Patients with Endoscopically Visible Polypoid Adenomatous Lesions Within the Extent of Ulcerative Colitis Have an Increased Risk of Colorectal Cancer Despite Endoscopic Resection.

Digestive diseases and sciences

PubMedID: 27405991

Subramanian V, Chatu S, Echterdiek F, Banerjee A, Finlayson C, Pollok RC. Patients with Endoscopically Visible Polypoid Adenomatous Lesions Within the Extent of Ulcerative Colitis Have an Increased Risk of Colorectal Cancer Despite Endoscopic Resection. Dig Dis Sci. 2016;.
OBJECTIVES
Ulcerative colitis (UC) is associated with an increased risk of colorectal cancer (CRC). Few studies have looked at long-term outcomes of endoscopically visible adenomatous lesions removed by endoscopic resection in these patients. We aimed to assess the risk of developing CRC in UC patients with adenomatous lesions that develop within the segment of colitis compared to the remainder of an ulcerative colitis cohort.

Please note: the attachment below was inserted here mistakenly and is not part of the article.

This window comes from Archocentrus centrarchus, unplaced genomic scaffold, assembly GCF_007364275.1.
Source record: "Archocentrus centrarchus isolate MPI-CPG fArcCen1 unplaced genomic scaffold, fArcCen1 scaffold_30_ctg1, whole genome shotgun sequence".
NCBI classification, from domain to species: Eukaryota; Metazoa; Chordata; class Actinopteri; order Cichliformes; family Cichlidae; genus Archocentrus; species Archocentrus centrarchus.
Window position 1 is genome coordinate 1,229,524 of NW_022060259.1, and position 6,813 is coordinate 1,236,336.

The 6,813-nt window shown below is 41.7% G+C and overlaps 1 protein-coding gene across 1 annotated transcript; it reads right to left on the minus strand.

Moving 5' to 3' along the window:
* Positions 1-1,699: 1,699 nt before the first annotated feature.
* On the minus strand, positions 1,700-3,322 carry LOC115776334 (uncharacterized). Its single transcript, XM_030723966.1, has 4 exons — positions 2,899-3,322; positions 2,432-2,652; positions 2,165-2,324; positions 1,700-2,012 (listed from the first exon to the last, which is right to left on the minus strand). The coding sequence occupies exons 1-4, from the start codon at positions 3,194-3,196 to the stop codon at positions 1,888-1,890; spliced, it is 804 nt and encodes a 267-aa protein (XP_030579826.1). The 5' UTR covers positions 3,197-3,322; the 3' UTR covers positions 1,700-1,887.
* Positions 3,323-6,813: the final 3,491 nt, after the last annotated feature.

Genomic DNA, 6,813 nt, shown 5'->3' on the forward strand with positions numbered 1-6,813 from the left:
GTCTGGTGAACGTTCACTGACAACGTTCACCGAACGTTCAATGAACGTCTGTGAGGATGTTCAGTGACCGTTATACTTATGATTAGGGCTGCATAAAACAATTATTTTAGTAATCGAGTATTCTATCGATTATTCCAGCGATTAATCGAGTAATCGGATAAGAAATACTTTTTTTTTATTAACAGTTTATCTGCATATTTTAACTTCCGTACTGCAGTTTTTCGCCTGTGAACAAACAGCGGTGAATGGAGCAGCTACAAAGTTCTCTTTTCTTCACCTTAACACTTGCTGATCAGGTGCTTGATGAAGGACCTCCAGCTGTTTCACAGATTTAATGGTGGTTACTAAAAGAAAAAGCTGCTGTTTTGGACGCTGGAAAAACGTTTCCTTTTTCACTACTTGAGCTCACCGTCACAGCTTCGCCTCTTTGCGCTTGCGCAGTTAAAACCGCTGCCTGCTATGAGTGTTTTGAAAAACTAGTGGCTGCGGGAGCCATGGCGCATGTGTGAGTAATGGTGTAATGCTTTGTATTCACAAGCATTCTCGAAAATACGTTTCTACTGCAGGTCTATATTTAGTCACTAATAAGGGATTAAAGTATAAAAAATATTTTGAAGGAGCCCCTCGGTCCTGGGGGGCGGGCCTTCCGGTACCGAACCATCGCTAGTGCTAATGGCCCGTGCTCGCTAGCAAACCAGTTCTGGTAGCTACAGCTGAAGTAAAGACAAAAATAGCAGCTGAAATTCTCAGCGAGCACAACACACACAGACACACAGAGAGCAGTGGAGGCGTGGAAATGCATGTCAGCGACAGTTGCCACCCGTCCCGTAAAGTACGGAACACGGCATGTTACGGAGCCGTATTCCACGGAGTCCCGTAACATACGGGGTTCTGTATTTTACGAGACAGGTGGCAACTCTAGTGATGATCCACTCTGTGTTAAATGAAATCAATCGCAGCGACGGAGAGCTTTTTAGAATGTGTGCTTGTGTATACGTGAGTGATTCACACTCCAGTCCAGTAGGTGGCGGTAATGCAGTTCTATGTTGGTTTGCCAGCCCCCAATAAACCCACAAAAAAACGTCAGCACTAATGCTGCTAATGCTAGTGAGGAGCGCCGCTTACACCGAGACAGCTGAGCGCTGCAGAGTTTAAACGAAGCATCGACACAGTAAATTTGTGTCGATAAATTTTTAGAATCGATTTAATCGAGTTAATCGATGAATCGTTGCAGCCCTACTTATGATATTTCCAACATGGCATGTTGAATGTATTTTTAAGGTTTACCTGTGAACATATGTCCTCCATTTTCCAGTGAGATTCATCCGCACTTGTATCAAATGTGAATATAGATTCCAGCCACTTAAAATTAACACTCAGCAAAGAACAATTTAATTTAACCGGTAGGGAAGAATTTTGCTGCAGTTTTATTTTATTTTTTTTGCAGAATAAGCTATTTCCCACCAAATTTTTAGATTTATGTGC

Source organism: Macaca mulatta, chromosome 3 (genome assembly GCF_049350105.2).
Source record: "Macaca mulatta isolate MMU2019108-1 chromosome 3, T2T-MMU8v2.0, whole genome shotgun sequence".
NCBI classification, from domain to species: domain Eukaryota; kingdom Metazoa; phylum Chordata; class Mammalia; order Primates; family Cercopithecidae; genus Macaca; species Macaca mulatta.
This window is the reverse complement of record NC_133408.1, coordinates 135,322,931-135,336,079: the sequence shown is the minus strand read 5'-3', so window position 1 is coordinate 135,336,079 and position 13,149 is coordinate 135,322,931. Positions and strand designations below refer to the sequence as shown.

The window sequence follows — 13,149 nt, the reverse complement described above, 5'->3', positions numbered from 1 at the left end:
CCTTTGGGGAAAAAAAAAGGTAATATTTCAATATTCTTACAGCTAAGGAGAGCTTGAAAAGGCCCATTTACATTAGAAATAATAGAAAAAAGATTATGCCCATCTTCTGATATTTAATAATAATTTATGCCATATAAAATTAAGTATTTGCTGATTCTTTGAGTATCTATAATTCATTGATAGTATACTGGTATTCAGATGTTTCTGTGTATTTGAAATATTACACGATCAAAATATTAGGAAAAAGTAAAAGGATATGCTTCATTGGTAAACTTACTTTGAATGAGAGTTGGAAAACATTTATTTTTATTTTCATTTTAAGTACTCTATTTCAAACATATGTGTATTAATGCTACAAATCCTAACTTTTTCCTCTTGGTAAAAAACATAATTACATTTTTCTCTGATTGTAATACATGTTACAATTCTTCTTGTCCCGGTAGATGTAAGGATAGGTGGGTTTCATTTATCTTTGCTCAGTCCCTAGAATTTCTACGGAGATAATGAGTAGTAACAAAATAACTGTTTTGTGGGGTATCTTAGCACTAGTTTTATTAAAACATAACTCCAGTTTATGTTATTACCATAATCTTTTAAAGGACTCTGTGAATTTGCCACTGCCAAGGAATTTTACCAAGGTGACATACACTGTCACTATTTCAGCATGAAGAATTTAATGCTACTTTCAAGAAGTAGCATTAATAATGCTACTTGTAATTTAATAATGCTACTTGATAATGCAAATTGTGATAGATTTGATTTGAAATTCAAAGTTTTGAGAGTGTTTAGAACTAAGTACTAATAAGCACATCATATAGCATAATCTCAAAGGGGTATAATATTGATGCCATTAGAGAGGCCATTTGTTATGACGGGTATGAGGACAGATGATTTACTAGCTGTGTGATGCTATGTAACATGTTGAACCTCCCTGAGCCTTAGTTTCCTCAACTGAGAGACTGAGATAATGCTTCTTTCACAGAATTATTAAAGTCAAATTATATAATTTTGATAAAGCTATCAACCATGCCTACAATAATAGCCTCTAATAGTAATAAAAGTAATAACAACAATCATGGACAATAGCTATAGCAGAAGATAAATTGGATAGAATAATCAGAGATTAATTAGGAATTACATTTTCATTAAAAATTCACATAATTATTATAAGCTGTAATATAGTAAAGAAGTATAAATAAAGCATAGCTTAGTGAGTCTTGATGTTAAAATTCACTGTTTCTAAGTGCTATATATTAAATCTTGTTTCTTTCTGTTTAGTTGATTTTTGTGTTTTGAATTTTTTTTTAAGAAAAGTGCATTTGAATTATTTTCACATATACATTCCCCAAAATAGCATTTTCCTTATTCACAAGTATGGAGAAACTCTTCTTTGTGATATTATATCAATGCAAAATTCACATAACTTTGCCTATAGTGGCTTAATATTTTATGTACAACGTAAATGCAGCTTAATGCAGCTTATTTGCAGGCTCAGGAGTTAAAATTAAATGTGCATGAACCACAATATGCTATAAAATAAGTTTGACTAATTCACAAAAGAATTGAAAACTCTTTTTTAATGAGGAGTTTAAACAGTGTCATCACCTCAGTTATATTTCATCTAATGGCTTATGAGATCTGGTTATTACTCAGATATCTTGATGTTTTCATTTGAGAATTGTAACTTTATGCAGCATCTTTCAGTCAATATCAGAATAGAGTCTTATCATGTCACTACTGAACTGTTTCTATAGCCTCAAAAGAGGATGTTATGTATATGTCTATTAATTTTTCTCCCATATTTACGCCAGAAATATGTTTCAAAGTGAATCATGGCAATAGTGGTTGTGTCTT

METHODS
We identified patients with a confirmed histological diagnosis of UC from 1991 to 2004 and noted outcomes till June 2011. The Kaplan-Meier method was used to estimate cumulative probability of subsequent CRC. Factors associated with risk of CRC were assessed in a Cox proportional hazards model.

RESULTS
Twenty-nine of 301 patients with UC had adenomatous lesions noted within the segment of colitis. The crude incidence rate of developing colon cancer in patients with UC was 2.45 (95 % CI 1.06-4.83) per 1000 PYD and in those with UC and polypoid adenomas within the extent of inflammation was 11.07 (95 % CI 3.59-25.83) per 1000 PYD. Adjusted hazards ratio of developing CRC on follow-up in UC patients with polypoid dysplastic adenomatous lesions within the extent of inflammation was 4.0 (95 % CI 1.3-12.4).

CONCLUSIONS
The risk of developing CRC is significantly higher in UC patients with polypoid adenomatous lesions, within the extent of inflammation, despite endoscopic resection. Patients and physicians should take the increased risk into consideration during follow-up of these patients.